DeAngelo Williams Establishing Himself As an Elite Back in the NFL

Matthew GilmartinSenior Analyst INovember 19, 2008

Carolina Panthers running back DeAngelo Williams is having the breakout season team fans have been waiting for since 2003, the year Stephen Davis gained 1,444 yards as Carolina advanced to Super Bowl XXXVIII.  

Williams has accumulated 782 yards on 153 carries and has scored six touchdowns, and he owns a 5.1 yards per carry average this season.  

Just for comparison, consensus elite RB Adrian Peterson of the Minnesota Vikings has carried 225 times for 1,100 yards and seven touchdowns in 2008. AP has a 4.9 yards- per-carry average. Theoretically, if Williams had as many carries as Peterson, he would have 48 yards more than Peterson, in addition to several more touchdowns.  

But Williams doesn't get as many carries as other starting running backs because he's in a platoon with rookie Jonathan Stewart. The pair forms a two-headed rushing monster.

Nevertheless, Williams is getting better every week.  

At the beginning of the year, Williams was turning in poor performances against better run defenses.  

He combined for 85 yards against the Chicago Bears, Minnesota Vikings, and Tampa Bay Buccaneers, three teams well known for their stifling run defenses. Yes, I know—the Bears' run defense is terrible now. But there were unusual circumstances that made running on them tough in that game. And I'm not just saying that to make Williams look better.

But he was also tearing up porous run defenses, running for a combined 383 yards and five touchdowns against the Kansas City Chiefs, Oakland Raiders, and Detroit Lions.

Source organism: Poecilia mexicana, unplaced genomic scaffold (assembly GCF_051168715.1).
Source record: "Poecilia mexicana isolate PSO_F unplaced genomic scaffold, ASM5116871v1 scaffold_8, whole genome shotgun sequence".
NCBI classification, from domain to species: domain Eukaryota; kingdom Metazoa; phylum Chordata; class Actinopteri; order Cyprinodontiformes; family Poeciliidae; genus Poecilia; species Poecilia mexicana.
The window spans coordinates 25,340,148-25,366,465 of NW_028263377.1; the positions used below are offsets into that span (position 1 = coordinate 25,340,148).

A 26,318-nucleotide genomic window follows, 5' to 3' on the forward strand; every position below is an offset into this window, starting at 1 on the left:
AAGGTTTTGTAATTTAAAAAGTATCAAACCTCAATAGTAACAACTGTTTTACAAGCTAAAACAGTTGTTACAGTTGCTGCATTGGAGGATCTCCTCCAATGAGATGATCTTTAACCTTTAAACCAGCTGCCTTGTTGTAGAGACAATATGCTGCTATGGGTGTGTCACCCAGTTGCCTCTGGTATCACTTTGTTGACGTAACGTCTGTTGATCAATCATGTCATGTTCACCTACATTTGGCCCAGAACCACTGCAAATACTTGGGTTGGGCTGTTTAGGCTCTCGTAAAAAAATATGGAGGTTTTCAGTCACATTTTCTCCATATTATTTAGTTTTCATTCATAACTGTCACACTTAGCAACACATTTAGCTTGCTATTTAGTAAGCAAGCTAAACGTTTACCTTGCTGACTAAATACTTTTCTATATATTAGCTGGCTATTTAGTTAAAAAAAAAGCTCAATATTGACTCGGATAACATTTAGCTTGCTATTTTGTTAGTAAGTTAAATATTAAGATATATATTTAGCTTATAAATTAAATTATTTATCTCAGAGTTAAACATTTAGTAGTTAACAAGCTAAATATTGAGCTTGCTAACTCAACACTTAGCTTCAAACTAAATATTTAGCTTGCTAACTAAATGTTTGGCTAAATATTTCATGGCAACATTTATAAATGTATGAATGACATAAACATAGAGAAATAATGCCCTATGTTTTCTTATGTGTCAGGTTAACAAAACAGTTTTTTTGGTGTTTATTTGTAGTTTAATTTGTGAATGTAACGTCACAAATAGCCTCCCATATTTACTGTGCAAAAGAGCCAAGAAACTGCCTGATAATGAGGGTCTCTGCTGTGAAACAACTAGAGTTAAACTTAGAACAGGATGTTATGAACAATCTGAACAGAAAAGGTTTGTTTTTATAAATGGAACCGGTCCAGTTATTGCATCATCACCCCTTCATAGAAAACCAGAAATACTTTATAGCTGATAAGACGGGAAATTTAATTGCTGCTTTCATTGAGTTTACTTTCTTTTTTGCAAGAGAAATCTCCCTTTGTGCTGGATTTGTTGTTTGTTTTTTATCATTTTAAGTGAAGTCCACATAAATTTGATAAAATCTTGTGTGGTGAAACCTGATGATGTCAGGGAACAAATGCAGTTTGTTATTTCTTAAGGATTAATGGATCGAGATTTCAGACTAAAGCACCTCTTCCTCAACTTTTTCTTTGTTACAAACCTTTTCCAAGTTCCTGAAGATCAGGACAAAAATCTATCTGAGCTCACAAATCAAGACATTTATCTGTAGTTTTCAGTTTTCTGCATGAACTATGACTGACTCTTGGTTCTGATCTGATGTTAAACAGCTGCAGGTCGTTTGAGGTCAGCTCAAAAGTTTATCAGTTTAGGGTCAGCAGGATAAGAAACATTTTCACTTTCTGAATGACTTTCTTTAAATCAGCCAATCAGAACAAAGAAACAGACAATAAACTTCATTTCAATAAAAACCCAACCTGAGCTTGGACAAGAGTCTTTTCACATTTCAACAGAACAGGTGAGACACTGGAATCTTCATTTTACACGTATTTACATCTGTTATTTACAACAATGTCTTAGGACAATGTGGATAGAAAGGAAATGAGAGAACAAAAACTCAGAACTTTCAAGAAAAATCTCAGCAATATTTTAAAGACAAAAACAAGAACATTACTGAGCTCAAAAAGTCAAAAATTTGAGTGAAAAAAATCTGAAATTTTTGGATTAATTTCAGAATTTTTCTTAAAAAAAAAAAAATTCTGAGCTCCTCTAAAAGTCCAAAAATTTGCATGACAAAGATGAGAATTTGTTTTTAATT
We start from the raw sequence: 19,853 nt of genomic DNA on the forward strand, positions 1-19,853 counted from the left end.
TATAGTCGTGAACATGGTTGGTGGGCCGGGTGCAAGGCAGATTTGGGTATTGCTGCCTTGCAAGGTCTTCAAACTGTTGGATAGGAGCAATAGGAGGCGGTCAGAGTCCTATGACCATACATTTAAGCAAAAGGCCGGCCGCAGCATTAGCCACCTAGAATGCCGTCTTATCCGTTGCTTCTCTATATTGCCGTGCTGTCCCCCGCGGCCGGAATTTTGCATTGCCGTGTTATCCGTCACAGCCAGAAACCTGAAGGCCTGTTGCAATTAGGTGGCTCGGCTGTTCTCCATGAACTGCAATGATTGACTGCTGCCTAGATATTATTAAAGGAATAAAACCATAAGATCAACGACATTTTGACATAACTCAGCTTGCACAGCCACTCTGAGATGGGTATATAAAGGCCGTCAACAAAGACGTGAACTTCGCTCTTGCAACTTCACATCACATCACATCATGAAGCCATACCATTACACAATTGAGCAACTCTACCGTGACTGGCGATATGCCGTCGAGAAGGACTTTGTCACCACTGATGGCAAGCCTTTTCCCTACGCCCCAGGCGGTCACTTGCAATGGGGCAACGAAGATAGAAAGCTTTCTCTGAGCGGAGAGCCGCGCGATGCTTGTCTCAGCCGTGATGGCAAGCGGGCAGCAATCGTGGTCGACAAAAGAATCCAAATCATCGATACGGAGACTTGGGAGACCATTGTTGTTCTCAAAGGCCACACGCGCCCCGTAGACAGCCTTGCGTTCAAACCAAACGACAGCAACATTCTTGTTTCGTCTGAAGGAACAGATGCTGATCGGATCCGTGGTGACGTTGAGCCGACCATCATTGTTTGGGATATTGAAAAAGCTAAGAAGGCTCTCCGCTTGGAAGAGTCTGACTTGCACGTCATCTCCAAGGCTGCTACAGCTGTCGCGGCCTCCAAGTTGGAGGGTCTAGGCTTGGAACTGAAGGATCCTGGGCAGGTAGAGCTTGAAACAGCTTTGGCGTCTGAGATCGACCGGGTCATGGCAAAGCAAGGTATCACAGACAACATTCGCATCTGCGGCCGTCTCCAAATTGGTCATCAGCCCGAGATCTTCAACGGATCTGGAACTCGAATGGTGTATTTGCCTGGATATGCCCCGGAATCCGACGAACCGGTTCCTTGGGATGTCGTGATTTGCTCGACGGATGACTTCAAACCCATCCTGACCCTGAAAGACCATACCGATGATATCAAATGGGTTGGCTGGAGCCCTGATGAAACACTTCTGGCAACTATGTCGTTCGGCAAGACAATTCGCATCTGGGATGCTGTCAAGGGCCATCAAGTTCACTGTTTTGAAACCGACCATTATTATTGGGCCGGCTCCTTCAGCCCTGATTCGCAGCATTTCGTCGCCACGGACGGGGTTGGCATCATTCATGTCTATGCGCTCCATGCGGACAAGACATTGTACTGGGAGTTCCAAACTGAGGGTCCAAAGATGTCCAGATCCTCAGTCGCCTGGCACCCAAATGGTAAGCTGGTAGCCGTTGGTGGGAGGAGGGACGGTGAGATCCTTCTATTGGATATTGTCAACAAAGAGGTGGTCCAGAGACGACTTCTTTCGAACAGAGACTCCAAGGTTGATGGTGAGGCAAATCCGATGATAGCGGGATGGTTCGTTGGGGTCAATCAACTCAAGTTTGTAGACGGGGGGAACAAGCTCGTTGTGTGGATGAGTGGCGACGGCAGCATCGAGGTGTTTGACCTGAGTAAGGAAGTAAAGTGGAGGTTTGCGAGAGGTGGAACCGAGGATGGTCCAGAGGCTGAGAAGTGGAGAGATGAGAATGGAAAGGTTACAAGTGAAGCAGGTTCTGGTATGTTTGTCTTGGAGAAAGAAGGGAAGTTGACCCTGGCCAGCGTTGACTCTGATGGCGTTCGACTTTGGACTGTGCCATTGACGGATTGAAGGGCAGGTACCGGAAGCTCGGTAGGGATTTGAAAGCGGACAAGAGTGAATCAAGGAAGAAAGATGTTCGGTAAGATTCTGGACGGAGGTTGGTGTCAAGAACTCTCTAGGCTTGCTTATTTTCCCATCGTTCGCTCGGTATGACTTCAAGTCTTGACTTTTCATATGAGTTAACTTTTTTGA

A key attribute to Williams' success is the offensive line. 

In Week Two against the Bears, star Panthers receiver Steve Smith was serving the second game of a two-week suspension (we all know what for, but everything has been fine for a long time, so I won't go into that). That made it much easier for the Bears to stack eight in the box and focus almost entirely on stopping the run. 

In addition, Panthers starting left guard Travelle Wharton didn't play that week because of a knee injury.

Essentially, the Panthers were missing a starter pivotal to the success of their running game as well as a notable figure in their passing game, which allowed a then-dominant run defense to stack the line of scrimmage, making it nearly impossible for an elusive back like Williams to have a respectable game. 

As a result, he gained only 31 yards on 11 carries in the first half and was spelled by backup Jonathan Stewart at the beginning of the second half.

In Week Three against the Vikings, Carolina faced one of the NFL's most daunting rush defenses with Wharton out once again. Sure, it didn't help that Wharton sat out the game. But the real kicker was that the Vikings were 0-2 at that point and in real danger of dropping so far down that they would be playing catch-up the rest of the season if they were going to have a shot at making the playoffs. 

Thus, Minnesota came out with a fire that only a team trying to save their season would have. Needless to say that that extra competitiveness and adrenaline only made their defense better, namely their run defense.  

Carolina's offensive line got severely overmatched and couldn't open any holes for Williams to run through, and nobody could have successfully juked five defenders rapidly converging in wave. So Williams only picked up 27 yards on 10 carries.